Long-term capital gains are subject to lower rates of tax than short-term capital gains, which are taxed at ordinary income tax rates. You therefore need to know your holding period for any capital asset you sell. If you hold an asset for more than one year, the gain you realize when you sell it will be long-term capital gain and taxed at the reduced rates. For this reason, you should generally try to hold capital assets for at least one year to get lower rates.
If you sell some but not all your stock in a company, the rules for determining your holding period will depend on your method of accounting for the securities (e.g., FIFO, LIFO, etc., as noted above in relation to determining your basis). You also may get to count the holding period of the person from whom you acquired your stock if you acquired it other than by purchase or other taxable transaction (e.g., if you inherited it).
If you have long-term gains, the next thing you need to know is which capital gains tax bracket you fall into – the 0%, 15%, or 20% bracket. Just like with your wages and other ordinary income, the rate at which you’re taxed on long-term capital gains depends on whether your taxable income is above or below certain thresholds for the year. Unlike tax rate brackets for ordinary income, once your total income is above the relevant threshold, all your capital gains are taxed at the higher rate (so there may be situations where you may come out ahead by earning less total income for the year).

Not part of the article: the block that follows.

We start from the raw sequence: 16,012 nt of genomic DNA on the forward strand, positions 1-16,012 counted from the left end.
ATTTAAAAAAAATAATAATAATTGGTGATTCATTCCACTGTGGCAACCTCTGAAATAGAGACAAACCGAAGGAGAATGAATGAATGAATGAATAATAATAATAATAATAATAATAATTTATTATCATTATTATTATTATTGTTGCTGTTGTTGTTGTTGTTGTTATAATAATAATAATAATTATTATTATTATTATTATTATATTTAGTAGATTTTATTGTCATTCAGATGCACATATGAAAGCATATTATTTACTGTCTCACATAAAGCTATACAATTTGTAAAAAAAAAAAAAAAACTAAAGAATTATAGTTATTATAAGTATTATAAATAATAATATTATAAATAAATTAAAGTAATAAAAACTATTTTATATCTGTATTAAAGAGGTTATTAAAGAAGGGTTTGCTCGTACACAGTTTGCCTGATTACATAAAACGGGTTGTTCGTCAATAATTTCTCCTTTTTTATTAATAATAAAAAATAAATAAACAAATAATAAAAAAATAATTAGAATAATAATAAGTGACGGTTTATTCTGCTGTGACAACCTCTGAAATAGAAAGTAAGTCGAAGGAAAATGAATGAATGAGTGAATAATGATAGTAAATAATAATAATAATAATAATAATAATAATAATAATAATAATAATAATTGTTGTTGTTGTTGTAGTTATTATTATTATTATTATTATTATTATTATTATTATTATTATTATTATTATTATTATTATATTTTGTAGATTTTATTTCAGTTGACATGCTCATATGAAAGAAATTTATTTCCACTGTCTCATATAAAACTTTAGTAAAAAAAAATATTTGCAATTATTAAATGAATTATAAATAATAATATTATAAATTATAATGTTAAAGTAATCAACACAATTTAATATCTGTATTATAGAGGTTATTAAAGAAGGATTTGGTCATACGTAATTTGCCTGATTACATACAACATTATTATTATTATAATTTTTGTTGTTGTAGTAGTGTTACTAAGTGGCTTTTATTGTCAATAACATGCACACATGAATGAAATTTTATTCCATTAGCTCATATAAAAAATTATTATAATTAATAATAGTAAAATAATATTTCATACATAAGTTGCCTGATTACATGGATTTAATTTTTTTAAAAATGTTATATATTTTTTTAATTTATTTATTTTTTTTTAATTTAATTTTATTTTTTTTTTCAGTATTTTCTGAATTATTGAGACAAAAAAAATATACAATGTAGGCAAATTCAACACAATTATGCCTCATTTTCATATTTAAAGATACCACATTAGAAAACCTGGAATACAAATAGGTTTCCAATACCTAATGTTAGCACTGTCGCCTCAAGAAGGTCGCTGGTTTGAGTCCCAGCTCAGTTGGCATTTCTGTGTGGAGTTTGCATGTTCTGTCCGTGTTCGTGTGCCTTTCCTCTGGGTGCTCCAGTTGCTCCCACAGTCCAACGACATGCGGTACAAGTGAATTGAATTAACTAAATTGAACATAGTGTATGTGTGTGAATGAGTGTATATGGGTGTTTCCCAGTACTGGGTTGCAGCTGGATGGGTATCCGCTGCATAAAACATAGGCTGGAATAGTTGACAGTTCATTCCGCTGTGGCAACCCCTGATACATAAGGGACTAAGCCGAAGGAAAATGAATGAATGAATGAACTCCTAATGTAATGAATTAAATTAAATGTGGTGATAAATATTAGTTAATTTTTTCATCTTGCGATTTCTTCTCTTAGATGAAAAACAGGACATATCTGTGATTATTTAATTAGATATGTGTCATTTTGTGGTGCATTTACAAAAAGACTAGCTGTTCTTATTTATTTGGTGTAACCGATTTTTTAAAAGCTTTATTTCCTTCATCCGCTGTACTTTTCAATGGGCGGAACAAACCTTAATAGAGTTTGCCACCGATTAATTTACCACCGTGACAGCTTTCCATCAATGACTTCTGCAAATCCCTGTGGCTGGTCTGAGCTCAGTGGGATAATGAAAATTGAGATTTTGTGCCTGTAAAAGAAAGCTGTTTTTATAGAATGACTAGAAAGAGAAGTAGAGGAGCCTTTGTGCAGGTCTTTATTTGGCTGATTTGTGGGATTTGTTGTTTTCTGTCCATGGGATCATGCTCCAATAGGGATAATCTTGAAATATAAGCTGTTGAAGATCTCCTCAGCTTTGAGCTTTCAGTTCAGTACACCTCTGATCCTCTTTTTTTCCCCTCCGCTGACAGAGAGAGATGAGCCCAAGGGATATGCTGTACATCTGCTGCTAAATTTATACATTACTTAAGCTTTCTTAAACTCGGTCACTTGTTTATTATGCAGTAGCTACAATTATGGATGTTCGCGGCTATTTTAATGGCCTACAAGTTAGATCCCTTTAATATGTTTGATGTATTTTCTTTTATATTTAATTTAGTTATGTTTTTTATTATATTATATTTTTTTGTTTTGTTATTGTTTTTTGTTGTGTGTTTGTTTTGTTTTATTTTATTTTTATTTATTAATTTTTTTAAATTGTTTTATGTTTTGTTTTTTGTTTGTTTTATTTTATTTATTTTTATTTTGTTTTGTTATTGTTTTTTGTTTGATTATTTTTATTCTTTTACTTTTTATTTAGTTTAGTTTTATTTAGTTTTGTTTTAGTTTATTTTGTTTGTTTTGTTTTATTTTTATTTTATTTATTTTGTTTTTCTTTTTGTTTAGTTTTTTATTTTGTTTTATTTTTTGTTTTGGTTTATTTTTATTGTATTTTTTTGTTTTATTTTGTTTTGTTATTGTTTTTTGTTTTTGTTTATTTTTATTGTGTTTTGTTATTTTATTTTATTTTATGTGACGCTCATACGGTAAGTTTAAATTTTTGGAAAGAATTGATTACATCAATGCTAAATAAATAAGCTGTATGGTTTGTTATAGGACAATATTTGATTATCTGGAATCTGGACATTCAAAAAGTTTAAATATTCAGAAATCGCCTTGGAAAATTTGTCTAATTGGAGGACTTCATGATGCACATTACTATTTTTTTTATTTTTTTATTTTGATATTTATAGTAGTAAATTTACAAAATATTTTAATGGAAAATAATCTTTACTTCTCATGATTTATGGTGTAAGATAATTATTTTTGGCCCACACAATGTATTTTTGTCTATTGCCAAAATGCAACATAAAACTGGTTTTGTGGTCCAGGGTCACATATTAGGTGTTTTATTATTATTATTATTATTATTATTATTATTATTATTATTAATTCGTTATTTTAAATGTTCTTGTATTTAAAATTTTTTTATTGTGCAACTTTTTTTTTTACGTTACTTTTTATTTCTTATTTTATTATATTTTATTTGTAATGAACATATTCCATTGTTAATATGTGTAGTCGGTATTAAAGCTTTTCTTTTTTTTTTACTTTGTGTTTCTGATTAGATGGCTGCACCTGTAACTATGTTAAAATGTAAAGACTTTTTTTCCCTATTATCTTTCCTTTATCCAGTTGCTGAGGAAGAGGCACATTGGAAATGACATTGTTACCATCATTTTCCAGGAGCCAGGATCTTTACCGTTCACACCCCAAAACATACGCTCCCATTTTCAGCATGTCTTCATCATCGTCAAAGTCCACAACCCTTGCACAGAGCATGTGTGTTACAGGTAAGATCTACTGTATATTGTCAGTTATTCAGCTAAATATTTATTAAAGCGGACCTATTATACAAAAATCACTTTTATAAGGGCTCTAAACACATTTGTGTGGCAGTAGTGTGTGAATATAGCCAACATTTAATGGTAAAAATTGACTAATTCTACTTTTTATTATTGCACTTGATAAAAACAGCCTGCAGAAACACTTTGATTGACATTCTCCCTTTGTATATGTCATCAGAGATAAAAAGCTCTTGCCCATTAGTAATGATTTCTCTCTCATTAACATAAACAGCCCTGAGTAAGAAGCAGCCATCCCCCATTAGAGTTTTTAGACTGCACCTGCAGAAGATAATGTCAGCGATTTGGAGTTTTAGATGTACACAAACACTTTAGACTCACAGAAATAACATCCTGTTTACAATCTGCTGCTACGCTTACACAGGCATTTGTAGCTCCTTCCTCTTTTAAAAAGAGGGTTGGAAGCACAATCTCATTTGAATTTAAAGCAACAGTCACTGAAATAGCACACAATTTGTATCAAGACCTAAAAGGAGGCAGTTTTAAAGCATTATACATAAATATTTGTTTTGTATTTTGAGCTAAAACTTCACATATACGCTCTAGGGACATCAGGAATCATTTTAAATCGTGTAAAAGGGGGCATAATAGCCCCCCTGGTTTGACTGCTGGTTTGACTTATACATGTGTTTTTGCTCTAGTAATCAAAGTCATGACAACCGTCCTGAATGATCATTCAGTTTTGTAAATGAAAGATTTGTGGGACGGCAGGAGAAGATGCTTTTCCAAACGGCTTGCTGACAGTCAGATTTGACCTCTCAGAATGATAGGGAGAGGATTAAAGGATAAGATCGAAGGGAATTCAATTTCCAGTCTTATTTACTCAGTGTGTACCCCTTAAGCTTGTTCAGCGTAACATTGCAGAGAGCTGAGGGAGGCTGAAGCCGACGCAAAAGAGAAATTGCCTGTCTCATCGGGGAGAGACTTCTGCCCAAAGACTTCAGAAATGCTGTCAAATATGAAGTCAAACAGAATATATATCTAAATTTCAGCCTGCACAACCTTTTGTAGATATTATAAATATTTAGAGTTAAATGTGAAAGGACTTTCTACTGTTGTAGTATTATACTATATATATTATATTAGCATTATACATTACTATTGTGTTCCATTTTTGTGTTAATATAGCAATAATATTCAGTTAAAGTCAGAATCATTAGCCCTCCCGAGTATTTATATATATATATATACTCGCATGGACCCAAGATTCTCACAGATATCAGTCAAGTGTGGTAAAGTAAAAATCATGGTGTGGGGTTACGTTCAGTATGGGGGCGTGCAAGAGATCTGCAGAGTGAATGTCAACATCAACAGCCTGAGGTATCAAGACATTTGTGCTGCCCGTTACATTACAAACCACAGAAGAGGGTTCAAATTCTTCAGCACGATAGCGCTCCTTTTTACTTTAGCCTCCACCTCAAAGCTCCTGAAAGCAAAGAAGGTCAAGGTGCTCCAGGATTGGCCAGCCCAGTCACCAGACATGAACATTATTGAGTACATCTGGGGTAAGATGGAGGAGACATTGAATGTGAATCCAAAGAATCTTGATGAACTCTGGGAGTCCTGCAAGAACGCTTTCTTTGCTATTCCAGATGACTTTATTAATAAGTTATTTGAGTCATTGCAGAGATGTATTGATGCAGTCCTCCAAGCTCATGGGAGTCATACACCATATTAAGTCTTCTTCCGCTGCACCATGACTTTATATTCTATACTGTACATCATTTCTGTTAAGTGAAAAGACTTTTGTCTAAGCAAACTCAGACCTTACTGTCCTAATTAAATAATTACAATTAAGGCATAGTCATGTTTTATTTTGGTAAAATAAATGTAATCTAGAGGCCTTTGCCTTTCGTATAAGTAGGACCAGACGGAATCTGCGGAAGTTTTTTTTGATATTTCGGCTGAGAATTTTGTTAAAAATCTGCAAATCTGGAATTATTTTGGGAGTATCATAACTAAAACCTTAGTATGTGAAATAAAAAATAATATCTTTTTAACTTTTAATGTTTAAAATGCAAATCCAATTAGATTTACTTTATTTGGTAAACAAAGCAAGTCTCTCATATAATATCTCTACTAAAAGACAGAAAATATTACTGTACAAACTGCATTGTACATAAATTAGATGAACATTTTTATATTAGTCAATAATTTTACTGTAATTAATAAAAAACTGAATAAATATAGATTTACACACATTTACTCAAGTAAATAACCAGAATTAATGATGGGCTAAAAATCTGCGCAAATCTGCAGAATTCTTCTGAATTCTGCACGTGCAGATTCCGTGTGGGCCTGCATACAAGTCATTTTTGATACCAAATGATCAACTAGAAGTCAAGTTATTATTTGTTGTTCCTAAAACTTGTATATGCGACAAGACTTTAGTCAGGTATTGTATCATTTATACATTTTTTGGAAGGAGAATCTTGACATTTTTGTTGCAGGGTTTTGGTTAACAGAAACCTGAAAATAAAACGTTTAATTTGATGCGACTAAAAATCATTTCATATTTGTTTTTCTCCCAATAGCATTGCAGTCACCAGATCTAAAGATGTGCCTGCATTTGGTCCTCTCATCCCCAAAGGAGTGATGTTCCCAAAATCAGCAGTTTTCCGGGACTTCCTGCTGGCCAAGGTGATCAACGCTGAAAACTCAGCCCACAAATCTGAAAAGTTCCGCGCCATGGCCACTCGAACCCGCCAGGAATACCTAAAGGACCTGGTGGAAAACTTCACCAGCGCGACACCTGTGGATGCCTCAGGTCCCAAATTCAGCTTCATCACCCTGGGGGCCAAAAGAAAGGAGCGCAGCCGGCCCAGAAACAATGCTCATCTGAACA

For 2022, the 0% rate applies to people with taxable incomes up to $83,350 for joint filers, $55,800 for head-of-household filers, and $41,675 for single filers and married couples filing separate returns. The 15% rate applies to people with taxable incomes above these limits and up to $517,200 for joint filers, $488,500 for head-of-household filers, $459,750 for single filers, and $258,600 for married couples filing separate returns. If your taxable income is above the 15% bracket, you will pay tax on your capital gains at 20%.